However, the years Berwald spent writing instead of pursuing oceanic research were not a waste. Spineless is a pleasure to read, not least because Berwald has a poet’s sensibility and paints vivid imagery of both jellyfish and her surroundings. As she watches an old boyfriend — memorably called the “ichthyologist surfer” — swim away through glowing masses of phytoplankton, she writes of watching “balls of bioluminescence careening off the back edges of his fins.” Other imagery is less poetic, but striking: Berwald describes one species of jellyfish as resembling “the plastic wrapper of a fancy cookie.” A few passages are even chilling. Concluding a paragraph about bioluminescence, she writes, “When I swirled those phytoplankton in the jam jar, I was seeing their screams.”
Despite these colorful descriptions, Spineless suffers from a lack of illustrations or photographs. Berwald writes about many types of jellyfish and related oceanic species with which the layperson is not immediately familiar, and I found myself frequently reaching for my computer to search for images of these creatures. My frustration with the lack of pictures came to a head when Berwald described the attempts of engineers to build a mimic of a jellyfish. Who would not want to see a photo, or at least a diagram, of an invention called the ‘Robojelly’? A second minor criticism is that the descriptions of jellyfish migration and classification were hard to follow. These sections would be improved with timelines, maps, and phylogenetic trees to better illustrate the geography of and relationships among these animals. I admire the ambitious scope of the book, but references and diagrams would have been helpful to keep years, places, and long Latin names straight.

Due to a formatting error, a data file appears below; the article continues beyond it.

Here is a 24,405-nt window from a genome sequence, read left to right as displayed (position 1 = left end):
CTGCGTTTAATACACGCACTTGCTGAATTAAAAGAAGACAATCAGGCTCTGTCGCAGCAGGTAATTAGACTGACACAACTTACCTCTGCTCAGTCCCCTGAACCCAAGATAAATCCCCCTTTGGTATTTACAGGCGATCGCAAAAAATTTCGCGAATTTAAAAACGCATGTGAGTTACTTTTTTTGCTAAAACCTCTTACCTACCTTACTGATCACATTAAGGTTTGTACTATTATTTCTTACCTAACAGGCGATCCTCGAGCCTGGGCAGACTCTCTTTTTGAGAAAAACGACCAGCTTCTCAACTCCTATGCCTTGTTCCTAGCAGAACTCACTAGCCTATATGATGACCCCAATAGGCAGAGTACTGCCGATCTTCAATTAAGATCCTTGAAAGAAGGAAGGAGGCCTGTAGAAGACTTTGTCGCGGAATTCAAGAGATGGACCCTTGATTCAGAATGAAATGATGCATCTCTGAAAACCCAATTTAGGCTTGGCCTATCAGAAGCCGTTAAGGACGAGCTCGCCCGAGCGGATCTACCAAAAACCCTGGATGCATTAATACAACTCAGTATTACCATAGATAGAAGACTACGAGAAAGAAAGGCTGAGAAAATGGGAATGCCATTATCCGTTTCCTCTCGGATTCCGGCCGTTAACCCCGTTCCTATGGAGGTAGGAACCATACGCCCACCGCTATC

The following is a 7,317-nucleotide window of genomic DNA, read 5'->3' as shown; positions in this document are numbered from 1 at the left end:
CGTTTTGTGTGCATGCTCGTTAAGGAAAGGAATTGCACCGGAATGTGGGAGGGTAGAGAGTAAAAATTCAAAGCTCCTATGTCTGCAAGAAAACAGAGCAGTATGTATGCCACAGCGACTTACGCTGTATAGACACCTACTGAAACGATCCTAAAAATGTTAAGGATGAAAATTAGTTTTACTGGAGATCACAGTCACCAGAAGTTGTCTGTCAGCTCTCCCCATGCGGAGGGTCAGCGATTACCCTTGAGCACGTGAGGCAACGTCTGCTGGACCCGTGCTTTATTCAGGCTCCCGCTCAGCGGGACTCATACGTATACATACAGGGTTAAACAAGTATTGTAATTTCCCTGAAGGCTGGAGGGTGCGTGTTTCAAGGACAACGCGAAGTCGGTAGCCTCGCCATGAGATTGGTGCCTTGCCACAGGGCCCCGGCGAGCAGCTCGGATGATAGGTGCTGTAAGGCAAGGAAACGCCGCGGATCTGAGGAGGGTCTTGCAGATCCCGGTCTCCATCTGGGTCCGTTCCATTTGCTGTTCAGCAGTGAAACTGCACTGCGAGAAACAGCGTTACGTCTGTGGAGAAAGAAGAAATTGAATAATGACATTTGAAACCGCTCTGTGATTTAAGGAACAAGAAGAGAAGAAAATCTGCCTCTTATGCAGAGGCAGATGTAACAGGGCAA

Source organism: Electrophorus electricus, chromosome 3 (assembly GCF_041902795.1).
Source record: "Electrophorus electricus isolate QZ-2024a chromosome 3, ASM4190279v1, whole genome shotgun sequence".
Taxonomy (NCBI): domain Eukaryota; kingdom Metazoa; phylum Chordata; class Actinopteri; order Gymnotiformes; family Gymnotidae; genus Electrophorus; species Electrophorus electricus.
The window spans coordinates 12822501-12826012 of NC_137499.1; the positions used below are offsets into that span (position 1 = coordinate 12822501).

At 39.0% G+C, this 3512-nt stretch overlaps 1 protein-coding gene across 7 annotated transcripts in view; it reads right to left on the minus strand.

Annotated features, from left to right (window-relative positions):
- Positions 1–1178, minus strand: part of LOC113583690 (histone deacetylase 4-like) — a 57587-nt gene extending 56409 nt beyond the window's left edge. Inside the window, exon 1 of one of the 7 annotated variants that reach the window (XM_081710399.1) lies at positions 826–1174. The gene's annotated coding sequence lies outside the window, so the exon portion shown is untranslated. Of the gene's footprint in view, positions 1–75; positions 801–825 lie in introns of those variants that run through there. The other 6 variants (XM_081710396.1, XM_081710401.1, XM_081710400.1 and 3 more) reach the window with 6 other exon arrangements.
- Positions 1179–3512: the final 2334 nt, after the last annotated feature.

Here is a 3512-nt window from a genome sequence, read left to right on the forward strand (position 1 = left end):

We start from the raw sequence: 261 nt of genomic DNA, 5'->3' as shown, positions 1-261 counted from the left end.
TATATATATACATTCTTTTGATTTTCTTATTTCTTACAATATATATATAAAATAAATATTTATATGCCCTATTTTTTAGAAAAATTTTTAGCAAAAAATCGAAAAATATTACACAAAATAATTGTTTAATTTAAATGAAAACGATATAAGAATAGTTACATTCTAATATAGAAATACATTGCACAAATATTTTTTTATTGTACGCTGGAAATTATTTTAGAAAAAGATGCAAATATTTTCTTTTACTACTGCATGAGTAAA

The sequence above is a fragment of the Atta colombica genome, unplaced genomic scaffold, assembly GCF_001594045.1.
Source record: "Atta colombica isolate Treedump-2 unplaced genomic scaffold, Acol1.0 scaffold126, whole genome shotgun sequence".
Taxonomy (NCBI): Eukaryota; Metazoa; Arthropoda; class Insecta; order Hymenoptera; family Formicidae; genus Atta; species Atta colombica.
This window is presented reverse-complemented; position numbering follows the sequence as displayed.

Just as “spineless” has a double meaning to Berwald, readers of Spineless will derive two pleasures from her account. The reader will learn a great deal about jellyfish themselves — how they move, navigate the world, and defend themselves from predators — as well as how research into jellyfish could lead us to insights about everything from “space sickness” to the nature of mortality. But the book is not solely an education on jellyfish and the marine environment. Spineless is also an inspiring tale of empowerment. Berwald’s journey demonstrates that we as a society and as individuals have the power either to harm the ocean or protect it. Will we take heed of the jellyfish’s message before it is too late?
Emily North is a fourth year medical student at NYU applying for residency in internal medicine.